Today’s machine translation tools are notoriously inaccurate. Although translation software is capable of translating individual words, it currently does not have the capability to ensure that a string of translated words accurately conveys the meaning of the original source text, much less the ability to create a translation that is appropriate for a particular target audience.
Recently, there has been much discussion in online blogs and trade publications regarding quantum computing. Put quite simply – or at least as simply as possible, given the fact that we’re talking about how computers function – the difference between today’s digital computers and quantum computers is that digital computers are encoded into binary digits or bits, as opposed to quantum computers that utilize quantum bits. While that information may not mean much, this fact will: many experts agree that quantum computers will be able to resolve problems and perform tasks that our current digital computers are incapable of. But will that include producing high quality translations?
The Advantages of Human Translators
A high quality translation is much more than a simple conversion of a string of words from one language to another. It is, in fact, an accurate and precise conveyance of the author’s original text into another language. Within that conveyance is the author’s “voice” or unique style of writing; the vocabulary choice by the author; and the subtle intent behind the author’s words. A professional translator also takes into consideration the target audience involved; popular jargon that might be misunderstood by a reader; and phrases that may be insulting or offensive without a solid understanding of the culture of the target audience. Language is much more than vocabulary lists. In fact, language is constantly evolving and varies drastically from one country to another. Just because two countries may share the same native tongue does not mean that they will use the language in the same way, or that the two countries share the same culture (e.g., history, religious beliefs, taboos, etc.).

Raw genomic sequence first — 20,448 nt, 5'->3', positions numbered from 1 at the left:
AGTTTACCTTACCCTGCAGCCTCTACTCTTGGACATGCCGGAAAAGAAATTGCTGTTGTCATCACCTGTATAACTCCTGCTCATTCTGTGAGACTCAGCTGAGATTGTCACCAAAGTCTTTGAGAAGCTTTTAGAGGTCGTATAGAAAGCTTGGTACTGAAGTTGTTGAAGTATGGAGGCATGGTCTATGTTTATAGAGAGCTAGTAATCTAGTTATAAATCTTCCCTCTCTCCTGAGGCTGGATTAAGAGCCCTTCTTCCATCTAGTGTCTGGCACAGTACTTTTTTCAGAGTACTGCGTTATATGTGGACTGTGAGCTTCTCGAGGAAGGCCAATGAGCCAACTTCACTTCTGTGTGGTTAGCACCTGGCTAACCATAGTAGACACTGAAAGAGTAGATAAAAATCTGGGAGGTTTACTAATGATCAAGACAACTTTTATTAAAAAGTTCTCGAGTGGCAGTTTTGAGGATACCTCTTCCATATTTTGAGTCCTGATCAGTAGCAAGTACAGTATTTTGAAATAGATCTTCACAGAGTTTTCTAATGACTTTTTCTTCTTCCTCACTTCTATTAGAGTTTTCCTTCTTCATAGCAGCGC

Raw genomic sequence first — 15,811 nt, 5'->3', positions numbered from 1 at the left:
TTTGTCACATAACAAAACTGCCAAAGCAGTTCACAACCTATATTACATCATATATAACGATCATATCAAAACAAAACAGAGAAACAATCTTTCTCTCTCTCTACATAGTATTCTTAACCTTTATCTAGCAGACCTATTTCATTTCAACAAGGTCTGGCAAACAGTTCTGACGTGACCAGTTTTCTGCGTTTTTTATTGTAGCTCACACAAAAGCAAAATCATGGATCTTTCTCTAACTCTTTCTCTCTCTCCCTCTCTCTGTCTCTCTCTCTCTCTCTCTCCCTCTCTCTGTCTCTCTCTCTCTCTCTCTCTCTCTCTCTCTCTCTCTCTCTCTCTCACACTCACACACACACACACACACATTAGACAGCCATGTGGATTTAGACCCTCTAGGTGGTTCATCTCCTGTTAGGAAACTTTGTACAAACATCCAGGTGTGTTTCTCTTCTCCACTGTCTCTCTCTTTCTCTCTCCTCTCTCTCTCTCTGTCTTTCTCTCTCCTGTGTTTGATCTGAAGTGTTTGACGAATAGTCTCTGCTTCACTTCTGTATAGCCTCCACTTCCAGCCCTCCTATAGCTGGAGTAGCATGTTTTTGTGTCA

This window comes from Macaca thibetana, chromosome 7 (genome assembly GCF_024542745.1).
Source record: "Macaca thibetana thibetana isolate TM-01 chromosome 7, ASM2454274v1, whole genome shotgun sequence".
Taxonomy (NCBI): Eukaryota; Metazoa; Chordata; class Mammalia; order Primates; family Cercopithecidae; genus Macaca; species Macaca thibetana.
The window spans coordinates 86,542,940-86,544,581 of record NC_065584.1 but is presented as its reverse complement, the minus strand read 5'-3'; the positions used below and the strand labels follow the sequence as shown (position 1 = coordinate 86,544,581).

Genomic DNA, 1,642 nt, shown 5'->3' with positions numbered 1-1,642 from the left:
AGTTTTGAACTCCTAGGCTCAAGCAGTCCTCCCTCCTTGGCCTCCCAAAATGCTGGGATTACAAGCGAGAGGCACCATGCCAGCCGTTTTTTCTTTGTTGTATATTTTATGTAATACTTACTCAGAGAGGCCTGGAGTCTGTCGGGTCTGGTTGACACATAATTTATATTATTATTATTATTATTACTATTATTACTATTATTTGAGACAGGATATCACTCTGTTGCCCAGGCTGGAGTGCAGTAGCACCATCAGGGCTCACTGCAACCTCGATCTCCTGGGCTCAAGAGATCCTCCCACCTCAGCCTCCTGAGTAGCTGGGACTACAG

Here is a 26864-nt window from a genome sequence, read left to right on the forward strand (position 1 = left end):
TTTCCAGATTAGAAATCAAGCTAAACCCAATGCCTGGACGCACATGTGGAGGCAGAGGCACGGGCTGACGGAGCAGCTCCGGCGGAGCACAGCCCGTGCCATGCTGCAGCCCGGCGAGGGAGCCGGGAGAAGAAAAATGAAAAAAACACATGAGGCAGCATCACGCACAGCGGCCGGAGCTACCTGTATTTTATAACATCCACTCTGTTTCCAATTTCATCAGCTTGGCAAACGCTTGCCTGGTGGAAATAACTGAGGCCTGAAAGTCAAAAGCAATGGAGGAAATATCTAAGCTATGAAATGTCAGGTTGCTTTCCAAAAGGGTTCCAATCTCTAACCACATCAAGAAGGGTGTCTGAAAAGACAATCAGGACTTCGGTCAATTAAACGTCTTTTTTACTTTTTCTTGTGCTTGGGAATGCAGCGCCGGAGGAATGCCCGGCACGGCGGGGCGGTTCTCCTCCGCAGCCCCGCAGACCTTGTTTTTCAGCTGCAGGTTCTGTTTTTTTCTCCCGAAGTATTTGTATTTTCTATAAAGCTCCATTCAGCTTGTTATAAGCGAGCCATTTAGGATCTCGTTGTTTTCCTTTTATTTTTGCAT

Given the complexities of what comprises a high quality translation, there is no doubt that nothing can compare with translations produced by trained, experienced linguists – at least, not yet. Will quantum computing change all that? Only time will tell. It’s hard to imagine a computer capable of taking into consideration the cultural morays of another society and paying heed to those when translating text; or a software program that will understand the subtle nuances of an author’s tone of voice and incorporate that into a finished translation. On the other hand, who could have predicted 75 years ago our current use of laptops and smartphones?
Experts tell us that quantum computing is still in its infancy, and that we’re many years away from using quantum computers on a day-to-day basis. It’s hard to foretell what will happen decades from now, but one thing is certain: as of today, there is no replacement for human translators.